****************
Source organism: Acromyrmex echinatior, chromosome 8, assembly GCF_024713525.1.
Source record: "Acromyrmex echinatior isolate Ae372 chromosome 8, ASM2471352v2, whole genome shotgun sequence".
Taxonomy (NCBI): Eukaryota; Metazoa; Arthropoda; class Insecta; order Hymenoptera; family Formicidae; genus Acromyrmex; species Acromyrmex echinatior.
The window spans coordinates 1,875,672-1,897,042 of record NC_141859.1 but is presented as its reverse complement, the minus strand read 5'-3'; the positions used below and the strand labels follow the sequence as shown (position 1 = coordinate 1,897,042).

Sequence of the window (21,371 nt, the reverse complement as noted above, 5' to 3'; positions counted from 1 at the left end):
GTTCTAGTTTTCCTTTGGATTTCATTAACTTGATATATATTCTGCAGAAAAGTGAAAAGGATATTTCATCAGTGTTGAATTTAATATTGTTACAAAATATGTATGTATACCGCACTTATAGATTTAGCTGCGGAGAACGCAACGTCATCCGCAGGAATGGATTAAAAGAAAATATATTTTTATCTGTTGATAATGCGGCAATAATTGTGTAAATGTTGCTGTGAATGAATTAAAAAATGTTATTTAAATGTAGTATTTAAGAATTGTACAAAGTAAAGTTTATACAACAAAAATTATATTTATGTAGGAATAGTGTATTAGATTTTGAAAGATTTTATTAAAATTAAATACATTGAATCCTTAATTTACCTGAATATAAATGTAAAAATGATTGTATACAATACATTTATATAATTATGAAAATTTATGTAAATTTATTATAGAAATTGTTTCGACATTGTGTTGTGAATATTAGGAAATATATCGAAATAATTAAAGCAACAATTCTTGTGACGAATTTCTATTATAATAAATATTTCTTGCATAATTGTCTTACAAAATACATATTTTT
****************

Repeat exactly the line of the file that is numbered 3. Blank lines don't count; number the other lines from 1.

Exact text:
Taxonomy (NCBI): Eukaryota; Metazoa; Arthropoda; class Insecta; order Hymenoptera; family Formicidae; genus Acromyrmex; species Acromyrmex echinatior.